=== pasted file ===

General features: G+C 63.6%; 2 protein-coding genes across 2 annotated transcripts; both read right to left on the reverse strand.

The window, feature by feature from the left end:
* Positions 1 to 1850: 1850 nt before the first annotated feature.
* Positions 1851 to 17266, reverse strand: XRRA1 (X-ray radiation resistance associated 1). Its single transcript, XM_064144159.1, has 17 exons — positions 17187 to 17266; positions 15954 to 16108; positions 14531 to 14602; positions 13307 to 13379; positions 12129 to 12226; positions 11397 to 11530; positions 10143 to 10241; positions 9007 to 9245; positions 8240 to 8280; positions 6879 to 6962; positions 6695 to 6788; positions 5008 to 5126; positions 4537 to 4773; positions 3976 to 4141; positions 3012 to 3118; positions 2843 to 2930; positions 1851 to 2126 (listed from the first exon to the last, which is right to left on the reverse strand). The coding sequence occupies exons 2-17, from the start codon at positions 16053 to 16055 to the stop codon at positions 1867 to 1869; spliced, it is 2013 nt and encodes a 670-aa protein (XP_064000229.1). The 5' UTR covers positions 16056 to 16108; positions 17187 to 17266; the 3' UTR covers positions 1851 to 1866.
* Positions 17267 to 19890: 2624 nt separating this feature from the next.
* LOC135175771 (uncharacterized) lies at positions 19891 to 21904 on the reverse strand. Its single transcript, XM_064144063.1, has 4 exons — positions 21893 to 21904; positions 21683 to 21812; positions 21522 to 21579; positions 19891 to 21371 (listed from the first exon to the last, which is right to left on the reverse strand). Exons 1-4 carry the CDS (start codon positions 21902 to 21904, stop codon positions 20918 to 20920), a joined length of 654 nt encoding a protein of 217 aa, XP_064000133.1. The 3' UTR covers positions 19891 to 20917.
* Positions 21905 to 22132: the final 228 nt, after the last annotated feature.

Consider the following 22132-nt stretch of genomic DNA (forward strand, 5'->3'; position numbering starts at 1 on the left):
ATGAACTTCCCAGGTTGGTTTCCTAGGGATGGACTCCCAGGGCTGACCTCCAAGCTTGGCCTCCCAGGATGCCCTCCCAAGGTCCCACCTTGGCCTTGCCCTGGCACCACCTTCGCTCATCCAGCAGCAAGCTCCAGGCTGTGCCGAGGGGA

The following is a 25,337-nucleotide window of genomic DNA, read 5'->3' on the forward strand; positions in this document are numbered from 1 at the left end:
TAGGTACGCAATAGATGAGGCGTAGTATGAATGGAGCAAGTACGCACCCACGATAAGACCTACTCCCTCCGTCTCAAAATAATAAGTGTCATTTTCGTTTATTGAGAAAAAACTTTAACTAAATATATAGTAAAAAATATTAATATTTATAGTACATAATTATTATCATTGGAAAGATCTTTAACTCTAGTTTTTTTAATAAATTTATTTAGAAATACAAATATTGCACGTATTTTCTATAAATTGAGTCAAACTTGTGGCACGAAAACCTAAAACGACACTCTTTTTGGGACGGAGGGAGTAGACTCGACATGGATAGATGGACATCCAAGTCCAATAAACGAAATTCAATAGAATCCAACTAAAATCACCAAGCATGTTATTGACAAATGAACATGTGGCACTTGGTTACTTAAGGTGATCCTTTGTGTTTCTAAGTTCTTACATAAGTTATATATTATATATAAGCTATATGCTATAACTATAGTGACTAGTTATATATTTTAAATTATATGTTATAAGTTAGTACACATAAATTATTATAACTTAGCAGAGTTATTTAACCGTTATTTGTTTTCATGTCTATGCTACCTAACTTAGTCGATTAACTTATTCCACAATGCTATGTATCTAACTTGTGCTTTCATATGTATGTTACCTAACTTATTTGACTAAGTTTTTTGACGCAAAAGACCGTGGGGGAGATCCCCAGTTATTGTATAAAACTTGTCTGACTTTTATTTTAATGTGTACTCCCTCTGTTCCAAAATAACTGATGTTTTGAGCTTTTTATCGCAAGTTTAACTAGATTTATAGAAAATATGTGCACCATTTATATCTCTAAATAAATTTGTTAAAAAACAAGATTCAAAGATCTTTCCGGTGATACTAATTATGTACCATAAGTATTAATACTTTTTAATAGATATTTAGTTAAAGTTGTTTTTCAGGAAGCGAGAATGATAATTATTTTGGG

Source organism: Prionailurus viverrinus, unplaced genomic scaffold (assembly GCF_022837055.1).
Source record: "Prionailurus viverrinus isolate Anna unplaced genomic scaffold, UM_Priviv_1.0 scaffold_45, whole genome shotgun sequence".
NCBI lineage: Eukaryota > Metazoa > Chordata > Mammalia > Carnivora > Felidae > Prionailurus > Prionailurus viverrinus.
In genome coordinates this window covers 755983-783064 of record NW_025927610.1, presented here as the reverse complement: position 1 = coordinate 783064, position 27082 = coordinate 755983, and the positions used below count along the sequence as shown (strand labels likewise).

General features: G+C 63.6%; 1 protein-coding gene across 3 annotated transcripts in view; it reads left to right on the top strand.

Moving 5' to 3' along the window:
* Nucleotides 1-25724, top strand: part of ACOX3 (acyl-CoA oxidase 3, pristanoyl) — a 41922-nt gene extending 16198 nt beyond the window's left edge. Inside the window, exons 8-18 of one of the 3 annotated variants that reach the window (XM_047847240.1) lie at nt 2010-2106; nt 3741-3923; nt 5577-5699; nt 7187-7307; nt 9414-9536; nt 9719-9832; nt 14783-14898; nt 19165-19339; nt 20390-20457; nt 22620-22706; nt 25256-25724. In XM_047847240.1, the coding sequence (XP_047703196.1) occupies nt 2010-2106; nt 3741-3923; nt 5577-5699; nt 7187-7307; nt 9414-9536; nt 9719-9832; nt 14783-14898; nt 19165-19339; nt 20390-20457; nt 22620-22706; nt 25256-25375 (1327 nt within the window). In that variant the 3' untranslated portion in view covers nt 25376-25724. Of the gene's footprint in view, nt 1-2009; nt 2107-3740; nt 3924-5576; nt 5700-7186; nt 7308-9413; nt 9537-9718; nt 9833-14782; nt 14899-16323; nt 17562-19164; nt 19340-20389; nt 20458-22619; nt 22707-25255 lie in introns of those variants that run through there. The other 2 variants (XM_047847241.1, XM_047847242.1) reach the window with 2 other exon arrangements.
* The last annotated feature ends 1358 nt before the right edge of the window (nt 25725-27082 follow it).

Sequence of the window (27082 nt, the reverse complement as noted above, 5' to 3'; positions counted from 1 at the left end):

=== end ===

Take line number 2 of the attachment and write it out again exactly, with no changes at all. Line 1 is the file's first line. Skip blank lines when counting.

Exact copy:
The window, feature by feature from the left end: